Geotalk is a regular feature highlighting early career researchers and their work. In this interview we speak to Jay Shah, a PhD student at Imperial College London, who is investigating the South Atlantic Anomaly, a patch over the South Atlantic where the Earth’s magnetic field is weaker than elsewhere on the globe. He presented some of his recent findings at the 2017 General Assembly.
First, could you introduce yourself and tell us a little more about your career path so far?
I’m currently coming to the end of my PhD at Imperial College London. For my PhD, I’ve been working with the Natural Magnetism Group at Imperial and the Meteorites group at the Natural History Museum, London to study the origin of magnetism in meteorites, and how meteoritic magnetism can help us understand early Solar System conditions and formation processes.
Before my PhD I studied geology and geophysics, also at Imperial, which is when I studied the rocks that I spoke about at the 2017 EGU General Assembly.
What attracted you to the Earth’s magnetic field?
My initial interest in magnetism, the ‘initial spark’ if you like, was during my undergraduate, when the topic was introduced in standard courses during my degree.
The field seemed quite magical: palaeomagnetists [scientists who study the Earth’s magnetic field history] are often known as palaeomagicians. But it’s through rigorous application of physics to geology that palaeomagicians can look back at the history of the Earth’s magnetic field recorded by rocks around the world. I was attracted to the important role palaeomagnetism has played in major geological discoveries such as plate tectonics and sea-floor spreading.
Then, during my undergraduate I had the opportunity to do some research alongside my degree, via the ‘Undergraduate Research Opportunities Programme’ at Imperial. It was certainly one of the bonuses of studying at a world-class research university where professors are always looking for keen students to help move projects forward.
I was involved in a project which focused on glacial tillites [a type of rock formed from glacial deposits] from Greenland to look into inclination shallowing; which is a feature of the way magnetism is recorded in rocks that can lead to inaccurate calculation of palaeolatitutdes [the past latitude of a place some time in the past]. Accurate interpretation of the direction of the Earth’s magnetic field recorded by rocks is essential to reconstructing the positions of continents throughout time.
This was my first taste of palaeomagnetism and opened the doors to the world of research.
So, then you moved onto a MSci where one of your study areas is Tristan da Cunha, a volcanic island in the South Atlantic. The location of the island means that you’ve dedicated some time to studying the South Atlantic Anomaly (SAA). So, what is it and why is it important?
The SAA is a present day feature of the magnetic field and has existed for the past 400 years, at least, based on observations. It is a region in the South Atlantic Ocean where the magnetic field is weaker than it is expected to be at that latitude.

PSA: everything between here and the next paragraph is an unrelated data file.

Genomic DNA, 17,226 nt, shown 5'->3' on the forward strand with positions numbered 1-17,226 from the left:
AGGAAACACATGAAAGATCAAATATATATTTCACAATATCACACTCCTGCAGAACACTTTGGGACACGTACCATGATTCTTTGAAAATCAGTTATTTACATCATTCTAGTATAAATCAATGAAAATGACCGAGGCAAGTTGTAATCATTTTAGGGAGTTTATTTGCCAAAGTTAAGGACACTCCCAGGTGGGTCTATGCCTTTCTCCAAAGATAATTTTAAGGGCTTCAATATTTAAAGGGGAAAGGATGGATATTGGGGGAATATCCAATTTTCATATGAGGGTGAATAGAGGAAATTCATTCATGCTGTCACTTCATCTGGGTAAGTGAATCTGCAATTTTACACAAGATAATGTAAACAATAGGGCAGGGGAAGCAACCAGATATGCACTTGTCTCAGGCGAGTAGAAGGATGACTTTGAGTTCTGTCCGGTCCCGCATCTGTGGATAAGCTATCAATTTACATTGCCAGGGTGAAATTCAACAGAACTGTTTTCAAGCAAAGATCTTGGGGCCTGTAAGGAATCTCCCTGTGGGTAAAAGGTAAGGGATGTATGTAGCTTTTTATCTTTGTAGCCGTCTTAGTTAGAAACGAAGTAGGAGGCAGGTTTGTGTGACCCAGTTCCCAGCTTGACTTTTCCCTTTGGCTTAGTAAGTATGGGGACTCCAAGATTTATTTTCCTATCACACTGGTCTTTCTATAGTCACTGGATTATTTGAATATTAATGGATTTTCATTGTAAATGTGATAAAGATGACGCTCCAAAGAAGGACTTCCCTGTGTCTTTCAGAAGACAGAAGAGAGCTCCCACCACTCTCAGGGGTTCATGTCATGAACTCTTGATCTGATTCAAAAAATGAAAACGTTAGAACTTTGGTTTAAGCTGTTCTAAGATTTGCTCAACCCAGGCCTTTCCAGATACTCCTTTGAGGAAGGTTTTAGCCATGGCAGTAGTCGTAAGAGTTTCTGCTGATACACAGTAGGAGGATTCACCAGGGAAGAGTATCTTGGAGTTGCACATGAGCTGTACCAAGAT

The Earth’s magnetic field protects the planet and satellites orbiting around Earth from charged particles floating around in space, like the ones that cause aurorae. The field in the SAA is so weak that space agencies have to put special measures in place when their spacecraft orbit over the region to account for the increased exposure to radiation. The Hubble telescope, for example, doesn’t take any measurements when it passes through the SAA and the International Space Station has extra shielding added to protect the equipment and astronauts.
If you picture the Earth’s magnetic field: it radiates from the poles towards the Earth’s equator, like butterfly wings extending out of the planet. In that model, which is what palaeomagnetic theory is based on, it is totally unexpected to have a large area of weakness.
We also know that the Earth’s magnetic field reverses (flips its polarity), on average, every 450,000 years. However, it has been almost twice as long since we have had a flip, which means we are ‘overdue’ a reversal. People like to look for signs that the field will reverse soon; could it be that the SAA is a feature of an impending (in geological time!) reversal? So, it becomes important to understand the SAA in that respect too.
So, how do you approach this problem? If the SAA is something you can’t see, simply measure, how do you go about studying it?
Palaeomagnetists can look to the rock record to understand the history of the Earth magnetic field.
Volcanic rocks best capture Earth’s magnetic field because they contain high percentages of iron bearing minerals, which align themselves with the Earth’s magnetic field as the lavas cool down after being erupted. They provide a record of the direction and the strength of the magnetic field at the time they were erupted.
In particular, I’ve been studying lavas from Tristan da Cunha (a hotspot island) in the Atlantic Ocean similar in latitude to South Africa and Brazil. There are about 300 people living on the island, which is still volcanically active. The last eruption on the island was in 1961. In 2004 there was a sub-marine eruption 24 km offshore.
Jürgen Matzka (GFZ Potsdam) collected hundreds and hundreds of rock cores from Tristan da Cunha on sampling campaigns back in 2004 and 2006.
We recently established the age of the lavas we sampled as having erupted some 46 to 90 thousand years ago. Now that we know the rock ages, we can look at the Earth’s magnetic field during this time window.